First, the line [synchondrosis spheno-occipitalis] common to the occiput and the cuneiform bone is visible both on the outside (n, n in figure 5) and the inside (P in figure 6). Likewise the portion of the suture extending from this line obliquely upward to the hollows of the temples as far as the anterior part of the squamous agglutinations is visible on the inside (from P through S, 81 S in figure 6) [sutura occipito-mastoidea] and the outside (from n through a, a to A in figure 5, from a, a to H in figures 3 and 4); it [sutura sphenosquamosa?] is common to the temporal bones and the cuneiform [os sphenoidale, ala major], and resembles a true suture. 82 The part that travels forward from here to the ends of the coronal suture resembles the squamous agglutination [sutura coronalis] common to the vertex [os parietale] and the cuneiform bone. The portion running from the ends of the coronal suture to the bones [os zygomaticum] that make up the outer angles of the eye sockets also resembles a squamous agglutination [sutura sphenofrontalis] and is common to the frontal bone and the cuneiform bone [ala major]. The interval and course of this suture that resembles a squamous agglutination is higher on the outside than inside the skull (compare figs. 3 and 4 with 6) to the same degree as the cuneiform bone is beveled like a scale where it is joined to the frontal and vertex bones. The same thing happens in the connection of the temporal bones with the vertex [os parietale]; the squamous agglutinations of these bones seem to run up much higher on the outside than on the inside, where the brain is. 83 Also, the part (from b through d to e in figs. 3 and 4) of the suture [sutura sphenosquamosa] around the cuneiform bone which is carried downward through the hollows [fossae infratemporales et temporales] of the temples is not seen inside the skull but only in the hollows of the temples and the eye sockets (Q in fig. 1, ch. 9) in their external angles. 84 This interval of suture [fissura pterygomaxillaris et fossa pterygopalatina] separates the cuneiform bone from the bones in the external angles of the eyes. The section of the suture which we are now discussing (e in figures 3, 4, 5), running forward near the back [tuber maxillae] of the innermost tooth [dens molaris III], is visible on the outside and in the nasal cavity [choana]; it is common to the cuneiform bone [os sphenoidale, processus pterygoideus, lamina lateralis] and the largest bones of the upper maxilla on either side. The portion of this suture visible in the upper part of the nasal cavity is seen better on the inside (Y on the left [right] side of L in figure 6) than on the outside (q, q in figure 5) of the skull, joining the cuneiform bone [jugum sphenoidale] with that which we said was perforated like a seive [lamina cribrosa ossis ethmoidalis]. Inside the skull, not only is the section of the present suture common to that bone and the cuneiform bone [synchondrosis spheno-ethmoidalis] obvious, but to this section another portion of the same suture [sutura sphenofrontalis] (Y on the right [left] side of L in figure 6) presents itself on both sides; this is believed to lie between the cuneiform and the frontal bone; it is clearly seen in the root of the eye socket (S, T of figure 1, chapter 9) near its more prominent region. If you closely examine the eye sockets (which the Greeks call ko/gxoi 85 ) you will observe that their root (N in figure 1, chapter 9) 86 and a large portion of their outer side near the inside is made up of the cuneiform bone. So you will learn if you consider such things in the fabric of man worth looking into and are taken with things that have little to do with applied skill but show the marvellous industry of the great Creator, and without doubt were closely studied by the ancient professors of anatomy.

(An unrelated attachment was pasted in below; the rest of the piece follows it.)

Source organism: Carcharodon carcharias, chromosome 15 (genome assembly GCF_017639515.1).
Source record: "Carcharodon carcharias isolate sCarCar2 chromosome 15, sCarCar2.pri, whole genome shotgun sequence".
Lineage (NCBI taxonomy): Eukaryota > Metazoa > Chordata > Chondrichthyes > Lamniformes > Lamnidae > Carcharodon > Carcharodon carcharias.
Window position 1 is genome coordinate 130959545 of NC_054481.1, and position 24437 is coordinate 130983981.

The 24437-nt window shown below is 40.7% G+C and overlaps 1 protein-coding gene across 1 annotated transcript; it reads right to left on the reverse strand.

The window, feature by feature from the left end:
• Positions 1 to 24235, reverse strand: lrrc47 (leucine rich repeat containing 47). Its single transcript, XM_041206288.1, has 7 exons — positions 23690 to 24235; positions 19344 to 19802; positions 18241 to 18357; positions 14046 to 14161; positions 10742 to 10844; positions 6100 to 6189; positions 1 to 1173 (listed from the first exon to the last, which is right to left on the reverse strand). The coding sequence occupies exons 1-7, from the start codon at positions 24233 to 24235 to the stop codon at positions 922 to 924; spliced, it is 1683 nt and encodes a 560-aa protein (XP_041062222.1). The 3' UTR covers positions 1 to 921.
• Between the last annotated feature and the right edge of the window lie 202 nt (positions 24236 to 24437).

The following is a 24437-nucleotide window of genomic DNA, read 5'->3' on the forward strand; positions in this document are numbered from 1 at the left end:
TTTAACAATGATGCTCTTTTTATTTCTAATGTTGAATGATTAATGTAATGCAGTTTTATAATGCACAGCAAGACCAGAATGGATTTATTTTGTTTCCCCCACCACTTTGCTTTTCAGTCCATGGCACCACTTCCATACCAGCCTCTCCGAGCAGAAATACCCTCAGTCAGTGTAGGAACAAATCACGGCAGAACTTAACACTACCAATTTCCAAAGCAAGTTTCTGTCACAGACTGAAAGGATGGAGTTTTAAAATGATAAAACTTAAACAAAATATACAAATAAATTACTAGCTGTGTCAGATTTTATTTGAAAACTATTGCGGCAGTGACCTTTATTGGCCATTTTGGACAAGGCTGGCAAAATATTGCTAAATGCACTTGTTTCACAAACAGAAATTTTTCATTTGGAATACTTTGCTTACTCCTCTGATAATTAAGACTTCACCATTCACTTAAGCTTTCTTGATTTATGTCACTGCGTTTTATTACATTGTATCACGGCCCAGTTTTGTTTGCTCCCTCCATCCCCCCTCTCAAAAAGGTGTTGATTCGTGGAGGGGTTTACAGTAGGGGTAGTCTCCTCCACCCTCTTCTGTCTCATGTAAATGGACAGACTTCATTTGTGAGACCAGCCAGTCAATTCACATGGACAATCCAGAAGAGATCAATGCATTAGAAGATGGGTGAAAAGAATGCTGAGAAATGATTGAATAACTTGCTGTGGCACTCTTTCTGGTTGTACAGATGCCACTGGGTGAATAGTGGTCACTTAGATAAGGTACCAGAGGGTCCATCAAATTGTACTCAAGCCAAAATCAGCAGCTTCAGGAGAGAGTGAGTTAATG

On a passage in Galen’s De ossibus; the suture between the frontal